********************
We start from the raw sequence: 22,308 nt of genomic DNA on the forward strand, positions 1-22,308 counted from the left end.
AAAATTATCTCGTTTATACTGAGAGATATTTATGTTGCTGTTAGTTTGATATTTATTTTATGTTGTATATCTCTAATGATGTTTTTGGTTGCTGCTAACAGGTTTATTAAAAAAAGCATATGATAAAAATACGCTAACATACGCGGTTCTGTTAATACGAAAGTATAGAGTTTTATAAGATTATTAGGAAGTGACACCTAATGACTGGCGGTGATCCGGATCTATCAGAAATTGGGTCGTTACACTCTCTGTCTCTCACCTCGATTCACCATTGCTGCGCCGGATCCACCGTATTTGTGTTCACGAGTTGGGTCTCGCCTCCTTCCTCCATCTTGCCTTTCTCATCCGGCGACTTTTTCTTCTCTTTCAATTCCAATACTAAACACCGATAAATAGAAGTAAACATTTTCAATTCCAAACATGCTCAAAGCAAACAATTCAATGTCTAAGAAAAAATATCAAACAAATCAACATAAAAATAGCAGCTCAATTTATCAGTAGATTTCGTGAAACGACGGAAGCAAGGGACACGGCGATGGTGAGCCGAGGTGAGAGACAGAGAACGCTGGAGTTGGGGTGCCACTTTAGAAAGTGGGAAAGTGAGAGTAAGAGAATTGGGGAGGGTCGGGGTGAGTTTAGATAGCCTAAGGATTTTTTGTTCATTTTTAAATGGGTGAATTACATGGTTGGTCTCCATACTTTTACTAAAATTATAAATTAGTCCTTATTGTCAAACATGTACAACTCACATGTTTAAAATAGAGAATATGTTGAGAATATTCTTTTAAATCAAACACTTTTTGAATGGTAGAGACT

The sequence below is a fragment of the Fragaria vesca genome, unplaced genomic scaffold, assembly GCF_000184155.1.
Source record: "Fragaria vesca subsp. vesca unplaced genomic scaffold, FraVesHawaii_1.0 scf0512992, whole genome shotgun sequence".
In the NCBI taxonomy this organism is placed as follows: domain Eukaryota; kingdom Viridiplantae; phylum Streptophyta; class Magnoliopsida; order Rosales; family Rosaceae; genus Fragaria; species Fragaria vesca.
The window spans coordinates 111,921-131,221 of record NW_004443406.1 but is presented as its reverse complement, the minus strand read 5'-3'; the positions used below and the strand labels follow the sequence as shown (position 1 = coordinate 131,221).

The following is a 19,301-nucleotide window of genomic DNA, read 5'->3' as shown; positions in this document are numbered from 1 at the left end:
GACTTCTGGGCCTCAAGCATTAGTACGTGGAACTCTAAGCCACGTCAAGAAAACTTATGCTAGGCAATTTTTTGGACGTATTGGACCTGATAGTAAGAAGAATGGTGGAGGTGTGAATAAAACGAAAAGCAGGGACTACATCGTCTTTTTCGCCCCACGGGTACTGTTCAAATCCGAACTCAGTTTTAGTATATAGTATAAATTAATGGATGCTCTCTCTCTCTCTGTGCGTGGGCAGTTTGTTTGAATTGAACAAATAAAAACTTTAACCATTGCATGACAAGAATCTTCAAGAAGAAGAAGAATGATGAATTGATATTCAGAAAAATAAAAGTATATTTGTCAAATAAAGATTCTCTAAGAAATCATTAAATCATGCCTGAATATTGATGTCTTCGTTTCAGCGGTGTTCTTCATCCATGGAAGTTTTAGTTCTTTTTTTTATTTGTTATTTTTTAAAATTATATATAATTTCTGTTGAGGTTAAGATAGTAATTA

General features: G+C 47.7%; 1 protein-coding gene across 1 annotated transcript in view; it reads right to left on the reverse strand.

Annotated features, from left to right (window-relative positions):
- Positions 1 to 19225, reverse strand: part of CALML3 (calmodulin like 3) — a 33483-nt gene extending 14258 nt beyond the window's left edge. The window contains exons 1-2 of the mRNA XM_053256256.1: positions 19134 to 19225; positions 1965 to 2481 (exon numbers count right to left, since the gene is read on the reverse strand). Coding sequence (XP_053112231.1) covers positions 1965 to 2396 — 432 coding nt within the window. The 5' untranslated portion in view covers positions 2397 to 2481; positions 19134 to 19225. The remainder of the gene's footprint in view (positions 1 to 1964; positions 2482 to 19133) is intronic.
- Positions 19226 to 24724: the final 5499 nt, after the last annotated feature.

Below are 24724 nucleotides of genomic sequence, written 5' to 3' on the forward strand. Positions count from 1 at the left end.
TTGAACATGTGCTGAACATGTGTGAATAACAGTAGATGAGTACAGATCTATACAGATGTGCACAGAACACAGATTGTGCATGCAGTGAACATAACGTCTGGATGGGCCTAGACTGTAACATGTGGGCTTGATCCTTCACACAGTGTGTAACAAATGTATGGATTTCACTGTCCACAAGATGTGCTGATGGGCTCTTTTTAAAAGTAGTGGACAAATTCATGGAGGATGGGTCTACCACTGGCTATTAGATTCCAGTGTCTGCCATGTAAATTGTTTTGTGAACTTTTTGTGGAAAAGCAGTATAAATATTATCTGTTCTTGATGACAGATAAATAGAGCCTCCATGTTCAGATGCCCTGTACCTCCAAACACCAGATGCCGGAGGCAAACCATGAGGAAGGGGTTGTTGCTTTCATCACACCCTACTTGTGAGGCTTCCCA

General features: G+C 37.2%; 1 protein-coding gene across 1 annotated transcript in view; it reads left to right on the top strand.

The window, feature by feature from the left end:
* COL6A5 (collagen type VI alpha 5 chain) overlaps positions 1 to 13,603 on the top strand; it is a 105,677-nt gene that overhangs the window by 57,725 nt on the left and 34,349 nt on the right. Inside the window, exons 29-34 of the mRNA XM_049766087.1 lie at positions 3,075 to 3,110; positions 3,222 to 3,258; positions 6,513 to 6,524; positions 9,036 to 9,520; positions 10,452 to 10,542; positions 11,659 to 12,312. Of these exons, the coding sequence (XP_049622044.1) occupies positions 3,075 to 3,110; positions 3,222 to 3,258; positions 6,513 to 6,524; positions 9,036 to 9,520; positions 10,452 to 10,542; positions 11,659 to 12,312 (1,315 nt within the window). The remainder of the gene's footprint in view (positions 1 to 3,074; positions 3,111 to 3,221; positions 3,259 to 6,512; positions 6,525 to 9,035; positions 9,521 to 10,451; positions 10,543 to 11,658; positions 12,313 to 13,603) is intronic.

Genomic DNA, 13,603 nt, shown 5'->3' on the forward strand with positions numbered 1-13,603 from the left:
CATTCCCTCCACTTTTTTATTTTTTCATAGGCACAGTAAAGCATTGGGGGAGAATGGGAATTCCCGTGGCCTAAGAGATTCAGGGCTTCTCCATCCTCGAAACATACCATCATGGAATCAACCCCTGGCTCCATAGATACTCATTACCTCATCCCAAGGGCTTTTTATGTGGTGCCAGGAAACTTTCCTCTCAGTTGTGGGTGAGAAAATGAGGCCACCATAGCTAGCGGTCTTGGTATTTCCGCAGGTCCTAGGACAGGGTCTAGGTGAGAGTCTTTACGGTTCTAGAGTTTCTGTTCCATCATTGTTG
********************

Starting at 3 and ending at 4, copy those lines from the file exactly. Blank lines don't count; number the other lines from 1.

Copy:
The sequence below is a fragment of the Fragaria vesca genome, unplaced genomic scaffold, assembly GCF_000184155.1.
Source record: "Fragaria vesca subsp. vesca unplaced genomic scaffold, FraVesHawaii_1.0 scf0512992, whole genome shotgun sequence".